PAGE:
I recently visited Japan's northernmost village of Sarufutsu in Hokkaido to give a lecture at the invitation of the local education board and other parties.
The population of Sarufutsu is about 2,800. The village facing the Sea of Okhotsk is famous for its scallops, but has no rice paddies since it is beyond the northern limit for rice farming. Not many vegetables can be grown there either, and I was told that local agriculture mostly consisted of dairy farming.
The straight road connecting the village and the city of Wakkanai attracts many bikers from across the country. Despite cloudy weather on the day I was there, I saw numerous motorcycles with license plates from different parts of Japan, including some from the Kansai and Kyushu regions.
Nature lovers would die for the local scenery, but the place is by no means convenient. The only supermarket in the village has closed down, and villagers now depend on small shops and traveling retail services.
Winters are harsh, and after short-lived summers, there are a lot of foggy days. I thought to myself, "It must be difficult to live here."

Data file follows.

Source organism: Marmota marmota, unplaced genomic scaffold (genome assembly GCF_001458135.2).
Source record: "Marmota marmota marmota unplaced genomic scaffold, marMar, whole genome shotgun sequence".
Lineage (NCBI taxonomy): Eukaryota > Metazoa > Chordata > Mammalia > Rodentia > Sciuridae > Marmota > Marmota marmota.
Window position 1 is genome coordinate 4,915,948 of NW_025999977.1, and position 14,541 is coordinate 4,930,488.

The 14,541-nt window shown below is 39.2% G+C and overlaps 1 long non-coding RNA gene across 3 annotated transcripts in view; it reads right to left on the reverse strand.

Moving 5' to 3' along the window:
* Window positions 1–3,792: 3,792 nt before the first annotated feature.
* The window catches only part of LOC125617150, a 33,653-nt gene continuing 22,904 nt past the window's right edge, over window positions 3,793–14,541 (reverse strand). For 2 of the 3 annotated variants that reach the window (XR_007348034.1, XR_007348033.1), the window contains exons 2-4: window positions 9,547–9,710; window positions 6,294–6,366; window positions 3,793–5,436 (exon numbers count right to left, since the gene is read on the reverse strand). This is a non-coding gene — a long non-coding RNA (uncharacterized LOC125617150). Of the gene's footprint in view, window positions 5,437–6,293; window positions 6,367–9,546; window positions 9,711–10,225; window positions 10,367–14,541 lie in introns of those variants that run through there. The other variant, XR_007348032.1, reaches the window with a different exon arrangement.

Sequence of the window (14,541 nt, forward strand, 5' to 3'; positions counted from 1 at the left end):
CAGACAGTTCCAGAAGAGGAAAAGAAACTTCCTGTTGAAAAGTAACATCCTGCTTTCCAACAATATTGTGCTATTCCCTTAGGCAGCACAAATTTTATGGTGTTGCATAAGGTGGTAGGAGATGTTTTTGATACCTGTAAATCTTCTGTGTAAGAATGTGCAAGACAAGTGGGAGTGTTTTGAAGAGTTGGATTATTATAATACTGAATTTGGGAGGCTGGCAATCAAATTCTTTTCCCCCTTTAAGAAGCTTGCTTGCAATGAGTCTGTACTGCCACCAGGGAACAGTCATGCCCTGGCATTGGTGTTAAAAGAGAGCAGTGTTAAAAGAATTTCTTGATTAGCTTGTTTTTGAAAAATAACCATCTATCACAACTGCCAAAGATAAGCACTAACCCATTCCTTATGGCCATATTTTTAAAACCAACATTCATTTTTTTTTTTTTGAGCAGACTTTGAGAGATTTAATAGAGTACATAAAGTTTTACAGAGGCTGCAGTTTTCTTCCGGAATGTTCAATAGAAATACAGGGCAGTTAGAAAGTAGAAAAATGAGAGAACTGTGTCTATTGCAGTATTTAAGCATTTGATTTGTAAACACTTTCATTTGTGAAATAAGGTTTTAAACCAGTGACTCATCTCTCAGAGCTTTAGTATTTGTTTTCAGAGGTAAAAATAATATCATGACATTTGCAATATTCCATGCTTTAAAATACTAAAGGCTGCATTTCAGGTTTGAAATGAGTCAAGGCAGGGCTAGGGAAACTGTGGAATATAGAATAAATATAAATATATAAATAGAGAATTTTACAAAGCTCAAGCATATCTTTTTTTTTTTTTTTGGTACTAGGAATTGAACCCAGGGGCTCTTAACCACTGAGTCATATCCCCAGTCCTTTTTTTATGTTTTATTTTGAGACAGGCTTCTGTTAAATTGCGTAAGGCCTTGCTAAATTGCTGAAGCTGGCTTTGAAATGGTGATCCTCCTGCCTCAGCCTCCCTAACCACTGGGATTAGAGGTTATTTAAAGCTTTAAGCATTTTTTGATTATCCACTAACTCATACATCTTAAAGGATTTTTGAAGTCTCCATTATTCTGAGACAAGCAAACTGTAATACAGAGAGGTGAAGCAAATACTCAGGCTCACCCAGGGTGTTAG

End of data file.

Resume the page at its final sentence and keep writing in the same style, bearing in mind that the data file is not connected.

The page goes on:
I noticed that the 50-something mayor and the other village government officials were all very energetic and cheerful. Locals who'd gathered at the village's community hall where the talk was held, too, were all smiling and chatting before my lecture. Many of the Sarufutsu residents seemed to know each other.
The lecture ended successfully, and as I sipped tea after the event I asked one of the officials, "This is such a lovely place, but you must find some things inconvenient. I saw no restaurants or convenience stores on the way here. What do you do for lunch?" to which the official replied, "Most people go home for lunch. All the officials live close to the village hall," adding, "I think most villagers do the same."
I was taken aback. Without even realizing it, had I come to think that leading a rich life meant having many shops and entertainment facilities around, and that somehow life was lacking without them?
True, this village may not have 24-hour convenience stores, bars or a cinema complex, but villagers spend plenty of their time with their families and get to live in a fantastic natural setting. Neighbors know and support each other. There is no reason that such a life shouldn't be rich.
I was ashamed of thinking that life in this village was inconvenient, and promised to myself that I would come back, and to stay a bit longer next time. (Rika Kayama, psychiatrist)